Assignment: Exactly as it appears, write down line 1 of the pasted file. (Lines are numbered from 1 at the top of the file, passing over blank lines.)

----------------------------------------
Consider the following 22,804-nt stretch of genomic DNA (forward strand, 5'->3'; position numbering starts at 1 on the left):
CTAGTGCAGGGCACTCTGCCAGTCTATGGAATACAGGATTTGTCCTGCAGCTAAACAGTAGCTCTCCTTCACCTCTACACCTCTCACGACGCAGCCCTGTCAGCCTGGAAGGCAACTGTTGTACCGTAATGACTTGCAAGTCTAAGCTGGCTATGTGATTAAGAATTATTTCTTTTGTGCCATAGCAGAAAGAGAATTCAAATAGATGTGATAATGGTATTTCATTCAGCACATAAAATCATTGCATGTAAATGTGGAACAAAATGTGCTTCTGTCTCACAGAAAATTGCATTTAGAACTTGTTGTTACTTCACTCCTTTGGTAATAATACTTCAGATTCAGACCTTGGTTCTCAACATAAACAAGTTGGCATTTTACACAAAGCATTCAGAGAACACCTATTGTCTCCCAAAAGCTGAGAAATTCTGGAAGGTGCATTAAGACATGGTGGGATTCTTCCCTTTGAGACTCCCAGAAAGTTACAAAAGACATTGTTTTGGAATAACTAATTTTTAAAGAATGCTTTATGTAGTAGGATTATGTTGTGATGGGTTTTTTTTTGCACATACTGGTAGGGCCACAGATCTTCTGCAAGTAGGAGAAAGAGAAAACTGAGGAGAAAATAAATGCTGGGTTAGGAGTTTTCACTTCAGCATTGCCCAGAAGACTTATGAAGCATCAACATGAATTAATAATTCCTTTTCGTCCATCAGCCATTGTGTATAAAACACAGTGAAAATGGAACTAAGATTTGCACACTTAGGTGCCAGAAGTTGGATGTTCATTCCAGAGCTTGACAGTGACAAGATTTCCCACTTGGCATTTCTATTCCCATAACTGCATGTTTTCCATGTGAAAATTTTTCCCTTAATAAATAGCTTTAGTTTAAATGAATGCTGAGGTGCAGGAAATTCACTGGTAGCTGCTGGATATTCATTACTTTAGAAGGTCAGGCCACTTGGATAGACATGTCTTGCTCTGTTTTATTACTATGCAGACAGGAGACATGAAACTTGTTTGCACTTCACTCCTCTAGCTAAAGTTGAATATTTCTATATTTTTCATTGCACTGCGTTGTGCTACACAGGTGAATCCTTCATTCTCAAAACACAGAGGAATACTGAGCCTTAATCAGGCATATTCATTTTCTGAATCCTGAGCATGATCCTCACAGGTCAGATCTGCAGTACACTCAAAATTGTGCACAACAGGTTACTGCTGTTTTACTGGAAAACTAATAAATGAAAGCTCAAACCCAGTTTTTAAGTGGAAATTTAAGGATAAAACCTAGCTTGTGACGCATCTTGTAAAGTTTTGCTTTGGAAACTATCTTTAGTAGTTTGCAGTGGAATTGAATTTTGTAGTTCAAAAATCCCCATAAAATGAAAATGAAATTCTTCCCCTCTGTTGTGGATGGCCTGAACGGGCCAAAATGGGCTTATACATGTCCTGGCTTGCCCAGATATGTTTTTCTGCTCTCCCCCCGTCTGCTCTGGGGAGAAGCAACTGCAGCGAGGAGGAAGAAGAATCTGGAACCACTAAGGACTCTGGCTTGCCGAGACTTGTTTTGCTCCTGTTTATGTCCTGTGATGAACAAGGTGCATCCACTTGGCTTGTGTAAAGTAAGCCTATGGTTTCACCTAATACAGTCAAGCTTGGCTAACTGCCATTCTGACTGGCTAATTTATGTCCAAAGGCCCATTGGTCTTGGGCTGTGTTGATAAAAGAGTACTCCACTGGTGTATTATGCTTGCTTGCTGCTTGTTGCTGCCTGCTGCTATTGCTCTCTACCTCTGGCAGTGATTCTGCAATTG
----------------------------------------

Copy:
Consider the following 22,804-nt stretch of genomic DNA (forward strand, 5'->3'; position numbering starts at 1 on the left):